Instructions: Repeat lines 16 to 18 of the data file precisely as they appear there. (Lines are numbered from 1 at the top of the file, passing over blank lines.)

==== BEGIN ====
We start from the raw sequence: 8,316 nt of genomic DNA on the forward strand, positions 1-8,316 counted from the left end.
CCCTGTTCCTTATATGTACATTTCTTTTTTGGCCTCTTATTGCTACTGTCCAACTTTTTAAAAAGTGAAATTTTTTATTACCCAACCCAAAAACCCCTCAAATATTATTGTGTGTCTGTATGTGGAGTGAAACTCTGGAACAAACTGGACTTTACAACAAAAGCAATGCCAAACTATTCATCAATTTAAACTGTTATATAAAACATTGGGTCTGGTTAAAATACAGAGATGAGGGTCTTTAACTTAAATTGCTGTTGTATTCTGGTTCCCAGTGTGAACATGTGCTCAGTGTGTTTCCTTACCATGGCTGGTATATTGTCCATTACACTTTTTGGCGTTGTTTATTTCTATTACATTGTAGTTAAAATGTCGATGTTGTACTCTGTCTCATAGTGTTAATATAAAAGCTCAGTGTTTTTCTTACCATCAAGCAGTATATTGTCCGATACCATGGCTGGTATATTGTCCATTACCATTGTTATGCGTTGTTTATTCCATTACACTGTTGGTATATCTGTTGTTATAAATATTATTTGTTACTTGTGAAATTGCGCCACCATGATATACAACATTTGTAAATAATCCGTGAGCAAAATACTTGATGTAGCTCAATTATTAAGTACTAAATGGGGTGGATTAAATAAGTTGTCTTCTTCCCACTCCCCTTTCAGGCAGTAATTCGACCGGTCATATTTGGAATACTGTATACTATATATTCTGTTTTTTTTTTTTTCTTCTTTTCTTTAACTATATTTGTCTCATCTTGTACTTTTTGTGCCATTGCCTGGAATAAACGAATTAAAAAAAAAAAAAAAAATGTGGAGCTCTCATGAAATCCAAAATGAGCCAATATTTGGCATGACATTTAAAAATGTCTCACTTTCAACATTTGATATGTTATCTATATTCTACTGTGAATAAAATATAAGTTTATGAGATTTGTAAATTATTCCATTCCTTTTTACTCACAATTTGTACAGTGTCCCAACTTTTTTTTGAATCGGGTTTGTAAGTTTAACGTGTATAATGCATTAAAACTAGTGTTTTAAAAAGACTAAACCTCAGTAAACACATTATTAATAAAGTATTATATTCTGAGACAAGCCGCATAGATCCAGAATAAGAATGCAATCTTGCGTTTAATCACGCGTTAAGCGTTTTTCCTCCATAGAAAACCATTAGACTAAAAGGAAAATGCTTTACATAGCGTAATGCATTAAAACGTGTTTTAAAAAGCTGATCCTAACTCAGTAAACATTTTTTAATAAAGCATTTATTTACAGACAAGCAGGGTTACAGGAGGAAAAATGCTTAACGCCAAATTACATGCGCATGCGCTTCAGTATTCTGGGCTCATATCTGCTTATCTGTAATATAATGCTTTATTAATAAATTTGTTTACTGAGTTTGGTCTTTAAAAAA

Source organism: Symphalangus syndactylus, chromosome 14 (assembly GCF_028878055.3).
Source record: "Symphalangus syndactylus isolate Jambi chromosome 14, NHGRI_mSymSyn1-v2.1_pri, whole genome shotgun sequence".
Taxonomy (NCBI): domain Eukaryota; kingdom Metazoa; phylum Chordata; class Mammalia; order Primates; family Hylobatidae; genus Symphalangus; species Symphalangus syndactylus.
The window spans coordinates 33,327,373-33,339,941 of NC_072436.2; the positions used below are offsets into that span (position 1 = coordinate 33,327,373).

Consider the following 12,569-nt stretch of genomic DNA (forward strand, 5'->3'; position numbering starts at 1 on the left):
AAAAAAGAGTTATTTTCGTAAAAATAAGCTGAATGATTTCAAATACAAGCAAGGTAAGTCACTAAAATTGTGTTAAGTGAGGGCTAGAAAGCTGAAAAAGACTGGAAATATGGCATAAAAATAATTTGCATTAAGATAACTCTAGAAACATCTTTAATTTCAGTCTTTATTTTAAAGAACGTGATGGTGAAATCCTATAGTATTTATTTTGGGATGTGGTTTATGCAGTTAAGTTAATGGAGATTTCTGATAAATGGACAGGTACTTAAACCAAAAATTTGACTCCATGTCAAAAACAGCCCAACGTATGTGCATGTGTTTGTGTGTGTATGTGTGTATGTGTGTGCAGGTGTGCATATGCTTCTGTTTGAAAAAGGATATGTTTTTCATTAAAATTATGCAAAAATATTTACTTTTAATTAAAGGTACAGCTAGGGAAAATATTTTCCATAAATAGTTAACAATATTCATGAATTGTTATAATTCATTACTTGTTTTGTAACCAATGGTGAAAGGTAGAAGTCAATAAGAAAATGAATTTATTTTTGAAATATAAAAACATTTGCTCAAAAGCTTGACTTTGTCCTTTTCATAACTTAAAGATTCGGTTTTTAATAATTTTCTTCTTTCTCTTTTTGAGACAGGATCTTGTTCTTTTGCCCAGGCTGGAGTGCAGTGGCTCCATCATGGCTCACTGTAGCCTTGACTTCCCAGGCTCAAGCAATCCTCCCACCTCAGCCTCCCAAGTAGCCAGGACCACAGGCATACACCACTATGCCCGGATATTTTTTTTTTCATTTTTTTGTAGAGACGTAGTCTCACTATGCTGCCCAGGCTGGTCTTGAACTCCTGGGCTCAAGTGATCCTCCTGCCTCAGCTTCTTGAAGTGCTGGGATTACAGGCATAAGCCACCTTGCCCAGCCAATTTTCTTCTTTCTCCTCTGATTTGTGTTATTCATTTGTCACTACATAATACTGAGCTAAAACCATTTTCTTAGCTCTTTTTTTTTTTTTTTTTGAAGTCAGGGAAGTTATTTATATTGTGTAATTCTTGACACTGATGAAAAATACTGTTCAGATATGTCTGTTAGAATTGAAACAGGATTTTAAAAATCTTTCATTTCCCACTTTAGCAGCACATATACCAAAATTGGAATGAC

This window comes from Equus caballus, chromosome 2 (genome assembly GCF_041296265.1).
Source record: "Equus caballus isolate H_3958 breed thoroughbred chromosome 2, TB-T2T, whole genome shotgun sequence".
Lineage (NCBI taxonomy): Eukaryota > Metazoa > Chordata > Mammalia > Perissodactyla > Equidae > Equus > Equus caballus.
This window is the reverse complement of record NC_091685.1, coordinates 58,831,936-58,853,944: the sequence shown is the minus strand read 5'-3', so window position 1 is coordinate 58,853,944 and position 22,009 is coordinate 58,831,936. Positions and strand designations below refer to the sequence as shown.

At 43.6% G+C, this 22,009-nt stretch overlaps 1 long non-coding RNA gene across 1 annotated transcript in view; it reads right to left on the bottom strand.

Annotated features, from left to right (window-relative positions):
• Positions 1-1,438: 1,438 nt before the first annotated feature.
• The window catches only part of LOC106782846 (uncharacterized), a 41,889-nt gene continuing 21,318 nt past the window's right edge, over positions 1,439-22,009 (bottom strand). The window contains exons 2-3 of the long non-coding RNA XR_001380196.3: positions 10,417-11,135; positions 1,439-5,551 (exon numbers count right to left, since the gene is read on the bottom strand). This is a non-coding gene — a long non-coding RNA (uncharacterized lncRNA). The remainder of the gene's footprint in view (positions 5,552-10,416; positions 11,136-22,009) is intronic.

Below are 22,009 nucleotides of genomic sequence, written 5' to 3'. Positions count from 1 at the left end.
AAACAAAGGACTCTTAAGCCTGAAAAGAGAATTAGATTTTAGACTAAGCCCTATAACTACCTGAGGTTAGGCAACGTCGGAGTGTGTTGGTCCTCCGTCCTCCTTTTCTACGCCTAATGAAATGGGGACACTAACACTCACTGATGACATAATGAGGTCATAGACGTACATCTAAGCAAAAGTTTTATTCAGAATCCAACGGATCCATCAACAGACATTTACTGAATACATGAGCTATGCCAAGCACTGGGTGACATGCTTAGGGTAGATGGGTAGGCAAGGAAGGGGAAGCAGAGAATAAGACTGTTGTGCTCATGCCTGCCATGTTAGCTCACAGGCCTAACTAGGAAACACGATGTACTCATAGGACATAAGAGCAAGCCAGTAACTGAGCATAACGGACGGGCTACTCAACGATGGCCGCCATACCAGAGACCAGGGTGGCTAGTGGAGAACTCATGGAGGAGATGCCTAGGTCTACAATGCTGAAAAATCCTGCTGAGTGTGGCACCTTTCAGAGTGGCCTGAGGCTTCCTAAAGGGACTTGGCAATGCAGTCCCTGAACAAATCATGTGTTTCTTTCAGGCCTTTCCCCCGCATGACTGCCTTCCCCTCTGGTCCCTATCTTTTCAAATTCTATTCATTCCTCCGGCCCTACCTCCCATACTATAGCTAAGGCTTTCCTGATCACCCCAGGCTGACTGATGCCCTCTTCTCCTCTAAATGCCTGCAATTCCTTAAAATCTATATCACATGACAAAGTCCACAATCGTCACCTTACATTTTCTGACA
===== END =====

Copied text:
• The window catches only part of LOC106782846 (uncharacterized), a 41,889-nt gene continuing 21,318 nt past the window's right edge, over positions 1,439-22,009 (bottom strand). The window contains exons 2-3 of the long non-coding RNA XR_001380196.3: positions 10,417-11,135; positions 1,439-5,551 (exon numbers count right to left, since the gene is read on the bottom strand). This is a non-coding gene — a long non-coding RNA (uncharacterized lncRNA). The remainder of the gene's footprint in view (positions 5,552-10,416; positions 11,136-22,009) is intronic.

Below are 22,009 nucleotides of genomic sequence, written 5' to 3'. Positions count from 1 at the left end.
AAACAAAGGACTCTTAAGCCTGAAAAGAGAATTAGATTTTAGACTAAGCCCTATAACTACCTGAGGTTAGGCAACGTCGGAGTGTGTTGGTCCTCCGTCCTCCTTTTCTACGCCTAATGAAATGGGGACACTAACACTCACTGATGACATAATGAGGTCATAGACGTACATCTAAGCAAAAGTTTTATTCAGAATCCAACGGATCCATCAACAGACATTTACTGAATACATGAGCTATGCCAAGCACTGGGTGACATGCTTAGGGTAGATGGGTAGGCAAGGAAGGGGAAGCAGAGAATAAGACTGTTGTGCTCATGCCTGCCATGTTAGCTCACAGGCCTAACTAGGAAACACGATGTACTCATAGGACATAAGAGCAAGCCAGTAACTGAGCATAACGGACGGGCTACTCAACGATGGCCGCCATACCAGAGACCAGGGTGGCTAGTGGAGAACTCATGGAGGAGATGCCTAGGTCTACAATGCTGAAAAATCCTGCTGAGTGTGGCACCTTTCAGAGTGGCCTGAGGCTTCCTAAAGGGACTTGGCAATGCAGTCCCTGAACAAATCATGTGTTTCTTTCAGGCCTTTCCCCCGCATGACTGCCTTCCCCTCTGGTCCCTATCTTTTCAAATTCTATTCATTCCTCCGGCCCTACCTCCCATACTATAGCTAAGGCTTTCCTGATCACCCCAGGCTGACTGATGCCCTCTTCTCCTCTAAATGCCTGCAATTCCTTAAAATCTATATCACATGACAAAGTCCACAATCGTCACCTTACATTTTCTGACA